Anyway… every two weeks, I write up a list of what we will eat for the next fourteen days, noting on the schedule any after school/after work activities that might interfere with a normal cooking and eating pattern. For instance, Monday – I had to run to the grocery store and do shopping since we didn’t get a chance to do it this weekend, and then Tuesday, I had to cover the primary election for the Associated Press, and then Wednesday was Working Woman’s Wednesday, which meant margaritas with my BFF and schmoozing.

So Monday was burritos; Tuesday was Hubbie cooking hot dogs and French fries; Wednesday was salmon and noodles.

this or cooking fish... you chose...

this or cooking fish… you chose…

Like I’m going to hurry home to slave in a kitchen to make fish instead of drinking margaritas, right?

But now it’s Thursday. And it’s supposed to be Pepper Steak night.

My steak is defrosting in the microwave and I’m sautéing up some onions and garlic, and my rice is on the boil, and I’m looking for my green pepper, and…of course, there’s no green pepper.

Which is weird because I know I bought a green pepper. In fact, I know I bought two on Saturday when I was making brats, but I only sliced up one because no one ever eats the green pepper and onion stuff I make to go with my brats except me. I know there should be one left.

It’s not like anyone in this house is going to open up the fridge and say to themselves “Hmmmm, you know what I’d really like right now? Some green pepper… with ranch! That’s a good snack!”

Yes, peanut butter and cheezits is a real thing...

Yes, peanut butter and cheezits is a real thing…

No, these are guys who are more likely to say “What can I snack on that does not require an inordinate amount of work to get out and/or put away?… We’ve got fruit loops, but that would require a bowl, finding a spoon and the act of pouring some milk. Jeez, I might as well cook… there’s tortilla chips and salsa, but that would also require a bowl and getting the tortilla chips off the top of the fridge… there’s peanut butter, crackers in a sealed box, cocoa powder, a half-opened box of Cheezits and a microwavable pizza roll snack box … Okay, peanut butter on Cheezits it is!”

SO…I’m half way through making pepper steak, and I discover we have no green pepper. This is cooking discovery time. I’ve discovered I have no green pepper and will have to discover what to make in its place.

Invariably, this happens at least once every other week. I go to the store as soon as I get off work, grab a few mad dash items and come home to start supper only to find that I am missing the one key ingredient that makes the dish whole.

And because I’m too lazy, or tired, or busy to run back to the store, I have two choices – make something else, or get someone else to do it for me.

Hubbie was exhausted from being in the heat all day so there’s no way I’m making him get up. For a few moments, I actually consider giving my 14-year-old son the keys to my Jeep. Then I remember what it was like when we were practice driving, and realized I was too tired to have my face all over the evening news if he drives through a gas station pump or the new sliding doors of the grocery store.

And just as inevitably, while I’m standing here pondering what the heck to do, someone asks – “What are we having for dinner?” To which, the response is, as always, “I have no idea.”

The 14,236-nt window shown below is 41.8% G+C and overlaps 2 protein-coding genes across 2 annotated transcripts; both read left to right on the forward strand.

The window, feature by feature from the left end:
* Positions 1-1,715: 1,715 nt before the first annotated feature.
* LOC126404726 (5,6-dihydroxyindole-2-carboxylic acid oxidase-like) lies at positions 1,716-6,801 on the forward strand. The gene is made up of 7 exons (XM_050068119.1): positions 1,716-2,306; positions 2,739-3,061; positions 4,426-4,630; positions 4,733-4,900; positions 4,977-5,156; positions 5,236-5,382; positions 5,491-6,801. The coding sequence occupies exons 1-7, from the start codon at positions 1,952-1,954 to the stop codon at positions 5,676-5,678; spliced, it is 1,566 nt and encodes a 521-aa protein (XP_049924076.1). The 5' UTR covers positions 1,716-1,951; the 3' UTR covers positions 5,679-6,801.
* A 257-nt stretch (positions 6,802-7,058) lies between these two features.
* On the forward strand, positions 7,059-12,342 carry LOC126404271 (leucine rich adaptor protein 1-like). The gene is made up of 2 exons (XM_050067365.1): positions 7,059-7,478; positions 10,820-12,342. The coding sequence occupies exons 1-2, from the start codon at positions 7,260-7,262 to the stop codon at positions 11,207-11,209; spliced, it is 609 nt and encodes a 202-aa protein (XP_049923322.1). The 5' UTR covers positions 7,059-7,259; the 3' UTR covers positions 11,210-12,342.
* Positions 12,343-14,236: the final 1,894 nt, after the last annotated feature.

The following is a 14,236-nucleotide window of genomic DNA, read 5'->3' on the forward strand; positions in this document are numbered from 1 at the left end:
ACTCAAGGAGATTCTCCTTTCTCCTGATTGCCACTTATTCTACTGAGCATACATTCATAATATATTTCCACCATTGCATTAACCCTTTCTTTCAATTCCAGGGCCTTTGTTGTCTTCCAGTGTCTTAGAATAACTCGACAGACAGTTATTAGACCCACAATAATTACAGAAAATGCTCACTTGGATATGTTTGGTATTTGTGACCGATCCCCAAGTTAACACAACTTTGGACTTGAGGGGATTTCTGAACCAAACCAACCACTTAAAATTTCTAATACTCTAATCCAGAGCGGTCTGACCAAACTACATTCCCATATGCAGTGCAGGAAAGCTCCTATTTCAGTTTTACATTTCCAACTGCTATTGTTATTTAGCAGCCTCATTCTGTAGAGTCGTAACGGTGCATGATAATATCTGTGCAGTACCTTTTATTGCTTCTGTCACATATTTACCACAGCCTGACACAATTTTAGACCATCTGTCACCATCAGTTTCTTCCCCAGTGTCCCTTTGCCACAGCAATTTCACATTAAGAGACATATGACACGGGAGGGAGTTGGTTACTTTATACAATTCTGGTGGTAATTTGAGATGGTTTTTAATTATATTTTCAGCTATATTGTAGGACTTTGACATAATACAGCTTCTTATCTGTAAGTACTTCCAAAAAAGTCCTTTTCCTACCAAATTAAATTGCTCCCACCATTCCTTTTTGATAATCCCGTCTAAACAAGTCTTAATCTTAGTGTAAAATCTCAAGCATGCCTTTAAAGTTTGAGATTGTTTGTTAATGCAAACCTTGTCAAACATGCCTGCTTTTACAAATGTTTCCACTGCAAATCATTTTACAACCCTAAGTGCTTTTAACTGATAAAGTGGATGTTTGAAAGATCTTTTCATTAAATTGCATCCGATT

While I stir the rice and pour myself a glass of wine to calm my nerves, I look through the kitchen cabinet… canned carrots, canned chili, canned pineapple, canned mushrooms, some canned clams, a half-empty package of Arborio rice and four different kinds of cereal, none of them with marshmallows in them.

Not only was dinner going to be difficult, but also the lack of marshmallow cereal meant no dessert. Bummer.

Stir fried beef

Stir fried beef

I decided to improvise and make a stir-fried beef with the mushrooms and pineapple, throwing in some oyster sauce and sesame oil from the refrigerator for good measure.

I had just enough time to pop some frozen egg rolls into the oven and finish the rice while the beef was cooking down its sauce. It was going to be a good dinner after all.

It just doesn’t look right. It looks bland. I think that’s why the Chinese put so many vegetables in their stir-fries, to make them look better. Otherwise, it’s just a pile of drab sitting on a pile of white on your table.

When Hubbie comes in to talk to me and grab a beer, I make one last look for a few more veggies to pop into the dish – just to brighten things up – like a carrot or some thing green.

Hubbie goes outside and grabs summer squash from the garden, but just as quickly he forbids me from putting it in the stir fry saying squash doesn’t GO with stir fry…

It’s discovery night, I’m thinking to myself…. Let’s discover if you’re wrong… But no, he’s right. Squash doesn’t sound like it would go all that well with oyster sauce.

Instead, I turn back to the refrigerator. The carrots have seen better days. The radishes don’t look all that edible, and no one wants limp celery in anything.

Then, as I close the vegetable bins and moved aside the tortillas and cheese,something peaks out at me from the bottom refrigerator shelf and I know I could just scream. I’ve just found exactly what I needed to add.

A green pepper.

Stupid cooking discovery moments…

 

Copyright (c) Liz Carey 2014